Also setting the tone was an excerpt from “When is Someday,” a dramatic video commentary by the Rev. Otis Moss III of Chicago’s Trinity UCC, responding to recent slayings of black people, including Ahmaud Arbery, Breonna Taylor and George Floyd. Noting the last word of the traditional hymn “We Shall Overcome,” he asked: “Is ‘someday’ when there are no more bones to break, throats to choke, hearts to stop and sleeping women to shoot? … Is ‘someday’ nothing but a distant dream dangling before us as a demonic taunt?”
The webinar continued to alternate among music, testimony, poetry, video elements and conversation, weaving together lament, hope and celebrations of African and African American culture, activism and brilliance.
“Resistance is in our DNA,” said one speaker, the Rev. Audrey Price, associate conference minister of the UCC’s Central Atlantic Conference. She described the “glory” of the melanin that contributes to the beauty of the skin of people of African descent – “a community of freeborn humans enslaved by the evilness of an oppressor.”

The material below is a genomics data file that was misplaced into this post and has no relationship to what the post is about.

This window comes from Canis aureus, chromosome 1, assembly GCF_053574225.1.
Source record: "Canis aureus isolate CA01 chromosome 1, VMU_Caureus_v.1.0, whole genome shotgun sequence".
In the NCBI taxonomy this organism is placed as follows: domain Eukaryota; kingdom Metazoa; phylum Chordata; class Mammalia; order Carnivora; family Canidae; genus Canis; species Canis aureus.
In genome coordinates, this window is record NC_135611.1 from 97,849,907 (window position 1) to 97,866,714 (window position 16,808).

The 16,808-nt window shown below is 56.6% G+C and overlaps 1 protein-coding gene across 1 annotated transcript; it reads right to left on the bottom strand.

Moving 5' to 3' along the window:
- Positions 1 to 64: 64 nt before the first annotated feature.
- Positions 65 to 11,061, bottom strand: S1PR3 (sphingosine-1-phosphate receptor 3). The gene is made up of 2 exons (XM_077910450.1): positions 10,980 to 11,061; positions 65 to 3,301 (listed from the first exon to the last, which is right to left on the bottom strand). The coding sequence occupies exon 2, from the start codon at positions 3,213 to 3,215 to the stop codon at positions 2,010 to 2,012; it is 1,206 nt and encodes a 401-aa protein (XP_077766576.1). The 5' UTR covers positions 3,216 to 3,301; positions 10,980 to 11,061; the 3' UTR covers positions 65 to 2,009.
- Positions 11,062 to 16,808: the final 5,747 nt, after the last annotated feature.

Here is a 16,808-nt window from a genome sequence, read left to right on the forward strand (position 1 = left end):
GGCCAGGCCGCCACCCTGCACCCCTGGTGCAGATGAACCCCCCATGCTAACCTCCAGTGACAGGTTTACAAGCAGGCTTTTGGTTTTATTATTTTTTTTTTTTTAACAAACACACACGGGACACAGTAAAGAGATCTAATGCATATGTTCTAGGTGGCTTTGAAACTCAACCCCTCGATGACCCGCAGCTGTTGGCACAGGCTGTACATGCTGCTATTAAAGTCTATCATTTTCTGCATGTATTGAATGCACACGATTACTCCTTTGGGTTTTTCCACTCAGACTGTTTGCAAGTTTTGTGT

“The bones remember freedom – that’s what the ancestors say,” sang UCC storyteller Valerie Tutson of Providence, R.I. “We’ve got the power to rise up.”
Global partners, domestic action
The webinar had several international elements.
- The Rev. Karen Georgia Thompson, UCC associate general minister for Wider Church Ministries, reported on a June 18 ecumenical statement urging a formal United Nations inquiry into Floyd’s killing and anti-black violence globally. She also touched on the topic of how society could make reparations for slavery, recommending a 10-point plan from the Caribbean Community’s Reparations Commission as a helpful model. Reparations, she said, are not narrowly about money, but rather “how do we level the playing field.”